Coral trade quota

Hoeksema, B.W. Hoeksema at
Tue Jan 26 03:46:54 EST 1999

Dear Coral-listers,

Re: the information given by Gayatri Lilley,

Having checked corals collected for trade in Indonesia before export and
those that have arrived at Schiphol
international airport for import by the aquarium industry, I realized how
clever professional coral collectors are
in finding corals with much "fleshy" tissue that usually dwell at greater
depths (20-30 m), such as 
those belonging to Catalaphyllia jardinae. In their natural environment
these corals do not reach very high population 
densities. These corals usually live as large calices semi-burried in the
sandy bottom underneath reef slopes. They are not 
colonies which can easily be chopped into pieces. I would be surprised if
annual quota such as 75,000 ever can be reached. 
To me it seems to be a hypothetical number to maintain a regulation that
only exists on paper. If I am wrong, I would be 
even less amused.


Dr. Bert W. Hoeksema
Co-ordinator Sea Research (Fauna Malesiana Marina)
National Museum of Natural History Naturalis
P.O. Box 9517
2300 RA  Leiden
The Netherlands
Tel.: +31.71.5687631
Fax: +31.71.5687666
E-mail: Hoeksema at

> -----Oorspronkelijk bericht-----
> Van:	RG Lilley [SMTP:rglilley at]
> Verzonden:	maandag 25 januari 1999 16:38
> Aan:	coral-list at
> Onderwerp:	Re: Indonesian coral trade
> ----------
> > From: RG Lilley <rglilley at>
> > To: coral-list at
> > Subject: Indonesian coral trade
> > Date: Jumat, 22 Januari, 1999 17:30
> > 
> > 
> > The Indonesian Scientific Authority for CITES just recommended a
> collection
> > quota of over one million pieces of corals for this year (1999). It is
> > slightly more that last year's quota. I am sure that will make the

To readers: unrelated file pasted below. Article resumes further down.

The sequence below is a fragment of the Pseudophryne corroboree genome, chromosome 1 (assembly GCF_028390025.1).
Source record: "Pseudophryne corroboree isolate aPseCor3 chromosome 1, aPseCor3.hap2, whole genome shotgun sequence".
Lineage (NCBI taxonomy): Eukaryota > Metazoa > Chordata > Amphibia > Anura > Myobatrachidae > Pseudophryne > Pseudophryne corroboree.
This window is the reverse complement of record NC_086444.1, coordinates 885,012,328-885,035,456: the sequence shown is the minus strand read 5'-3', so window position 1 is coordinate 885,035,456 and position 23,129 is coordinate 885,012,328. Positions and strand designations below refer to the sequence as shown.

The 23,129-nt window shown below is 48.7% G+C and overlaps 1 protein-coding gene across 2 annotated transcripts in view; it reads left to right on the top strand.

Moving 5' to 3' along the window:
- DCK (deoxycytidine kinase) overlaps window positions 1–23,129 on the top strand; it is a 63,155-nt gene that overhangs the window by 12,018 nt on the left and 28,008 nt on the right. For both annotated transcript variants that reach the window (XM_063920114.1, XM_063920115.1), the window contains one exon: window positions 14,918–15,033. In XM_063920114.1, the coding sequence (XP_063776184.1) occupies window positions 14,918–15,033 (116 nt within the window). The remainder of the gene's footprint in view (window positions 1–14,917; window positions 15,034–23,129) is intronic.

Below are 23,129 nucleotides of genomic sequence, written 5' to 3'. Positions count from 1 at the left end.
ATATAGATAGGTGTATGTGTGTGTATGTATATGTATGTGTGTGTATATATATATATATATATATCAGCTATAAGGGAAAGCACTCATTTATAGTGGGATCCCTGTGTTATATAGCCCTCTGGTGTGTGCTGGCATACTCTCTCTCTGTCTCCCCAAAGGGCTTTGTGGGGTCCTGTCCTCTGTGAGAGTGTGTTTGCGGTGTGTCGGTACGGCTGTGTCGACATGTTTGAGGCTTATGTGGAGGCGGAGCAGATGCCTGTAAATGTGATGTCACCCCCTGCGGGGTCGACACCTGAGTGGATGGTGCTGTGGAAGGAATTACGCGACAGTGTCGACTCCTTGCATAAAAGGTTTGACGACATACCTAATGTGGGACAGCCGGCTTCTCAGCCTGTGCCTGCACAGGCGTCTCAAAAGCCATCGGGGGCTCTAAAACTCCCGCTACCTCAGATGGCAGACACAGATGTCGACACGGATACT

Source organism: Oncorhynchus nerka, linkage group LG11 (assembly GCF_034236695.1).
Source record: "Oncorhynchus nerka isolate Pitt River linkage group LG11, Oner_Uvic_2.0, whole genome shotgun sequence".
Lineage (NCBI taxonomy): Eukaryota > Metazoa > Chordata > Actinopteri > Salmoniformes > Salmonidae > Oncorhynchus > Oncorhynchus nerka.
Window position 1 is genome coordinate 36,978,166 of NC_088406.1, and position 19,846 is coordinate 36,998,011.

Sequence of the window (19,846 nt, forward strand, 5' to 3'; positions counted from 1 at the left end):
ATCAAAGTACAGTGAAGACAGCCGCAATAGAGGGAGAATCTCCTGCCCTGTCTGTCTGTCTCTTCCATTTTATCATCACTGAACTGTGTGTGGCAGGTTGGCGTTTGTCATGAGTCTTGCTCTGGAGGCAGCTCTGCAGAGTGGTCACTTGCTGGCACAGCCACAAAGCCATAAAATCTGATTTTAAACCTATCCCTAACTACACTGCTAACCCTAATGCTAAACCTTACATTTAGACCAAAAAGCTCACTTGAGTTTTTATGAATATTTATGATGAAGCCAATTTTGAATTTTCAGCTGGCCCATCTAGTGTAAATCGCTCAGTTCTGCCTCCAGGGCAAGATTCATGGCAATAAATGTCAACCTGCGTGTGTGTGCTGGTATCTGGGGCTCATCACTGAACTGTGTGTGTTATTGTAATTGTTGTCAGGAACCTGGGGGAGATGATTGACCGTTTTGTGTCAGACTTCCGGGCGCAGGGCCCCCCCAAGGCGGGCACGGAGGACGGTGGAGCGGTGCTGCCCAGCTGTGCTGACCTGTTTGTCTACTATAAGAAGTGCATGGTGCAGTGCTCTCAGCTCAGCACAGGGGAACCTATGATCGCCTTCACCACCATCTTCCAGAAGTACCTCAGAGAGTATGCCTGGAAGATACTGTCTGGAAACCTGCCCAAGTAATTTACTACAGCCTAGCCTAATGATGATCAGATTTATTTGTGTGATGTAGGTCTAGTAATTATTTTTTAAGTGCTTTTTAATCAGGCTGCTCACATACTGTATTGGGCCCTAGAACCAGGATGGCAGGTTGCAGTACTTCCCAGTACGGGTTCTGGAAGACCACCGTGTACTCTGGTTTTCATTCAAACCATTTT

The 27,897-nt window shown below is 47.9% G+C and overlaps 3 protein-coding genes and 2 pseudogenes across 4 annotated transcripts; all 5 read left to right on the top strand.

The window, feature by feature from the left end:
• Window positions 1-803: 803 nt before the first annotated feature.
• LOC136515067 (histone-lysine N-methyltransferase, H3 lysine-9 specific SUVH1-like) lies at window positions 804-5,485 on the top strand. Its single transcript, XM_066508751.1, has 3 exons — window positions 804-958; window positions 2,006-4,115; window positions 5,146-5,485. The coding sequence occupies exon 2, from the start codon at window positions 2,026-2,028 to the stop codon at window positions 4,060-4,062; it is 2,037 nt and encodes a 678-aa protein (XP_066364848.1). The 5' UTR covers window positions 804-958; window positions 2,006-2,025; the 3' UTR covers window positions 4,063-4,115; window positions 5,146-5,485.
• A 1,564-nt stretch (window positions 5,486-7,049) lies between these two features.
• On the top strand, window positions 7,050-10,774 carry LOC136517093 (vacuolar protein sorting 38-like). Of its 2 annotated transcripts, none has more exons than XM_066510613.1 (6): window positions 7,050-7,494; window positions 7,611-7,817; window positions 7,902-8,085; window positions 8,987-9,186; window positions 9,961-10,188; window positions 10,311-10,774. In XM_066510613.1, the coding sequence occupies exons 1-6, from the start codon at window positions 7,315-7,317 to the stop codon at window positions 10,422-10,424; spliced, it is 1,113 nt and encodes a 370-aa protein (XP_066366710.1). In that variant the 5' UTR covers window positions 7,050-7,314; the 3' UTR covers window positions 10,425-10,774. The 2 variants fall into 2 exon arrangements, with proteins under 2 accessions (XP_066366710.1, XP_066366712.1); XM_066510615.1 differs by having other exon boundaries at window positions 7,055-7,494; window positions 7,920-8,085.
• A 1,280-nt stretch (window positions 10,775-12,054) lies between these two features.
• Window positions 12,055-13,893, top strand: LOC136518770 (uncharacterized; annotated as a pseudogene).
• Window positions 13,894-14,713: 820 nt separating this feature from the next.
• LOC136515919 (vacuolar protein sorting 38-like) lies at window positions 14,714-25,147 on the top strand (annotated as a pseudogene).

> traders
> > happy, bearing in mind that for every one million pieces exported,
> perhaps
> > as much as ten times that amount is extracted from the reefs (we are
> still
> > talking about live corals for the aquarium trade) and dies before it is
> > exported, because of bad handling. 
> > 
> > Catalaphyllia jardinei, the species which I heard is banned from
> entering
> > the UK this  year, has been given an export quota of 75,000 pieces for
> this
> > year, by the Indonesian authorities.  The guidelines for the coral trade
> > were prepared last year, with the hope that this document will somehow
> slow
> > down the rate of corals coming out from Indonesia. But it seems that the
> > guidelines have not been implemented by the authorities. The guidelines
> > were prepared using a participatory approach, and were agreed to be
> > implemented by the major stakeholders. The traders were the ones who
> were
> > very enthusiastic and willing to give the guidelines a try. But, I
> guess,
> > business is business. 
> > 
> > There are strong arguments among the decision makers that Indonesia
> needs
> > more and more cash, especially during this economic crisis. Yes,
> > eco-labelling as a market force is a good idea, but who will enforce the
> > principles within this country?. Oh well, I am too pessimistic. But, I
> am
> > here, trying to convince and motivate people to care and take
> > responsibility for their environment. And it seems that I am bashing my
> > head against a brick wall. There are intentions to try coral farming,
> but
> > will they be economically viable? If the authorities are still willing
> to
> > allow the export of corals collected from the wild, why should anybody
> want
> > to invest  in coral farming? Clearly there are no incentives (rather
> like
> > tree planting). However, even a total trade ban would not address the
> real
> > problem here - destruction of the reefs by coral miners, bombers,
> cyanide,
> > and so on.
> > 
> > Gayatri Lilley
> > Jl. Pinang II Kav 11
> > Jakarta 12450, Indonesia
> > 
> > e-mail : rglilley at
> > 

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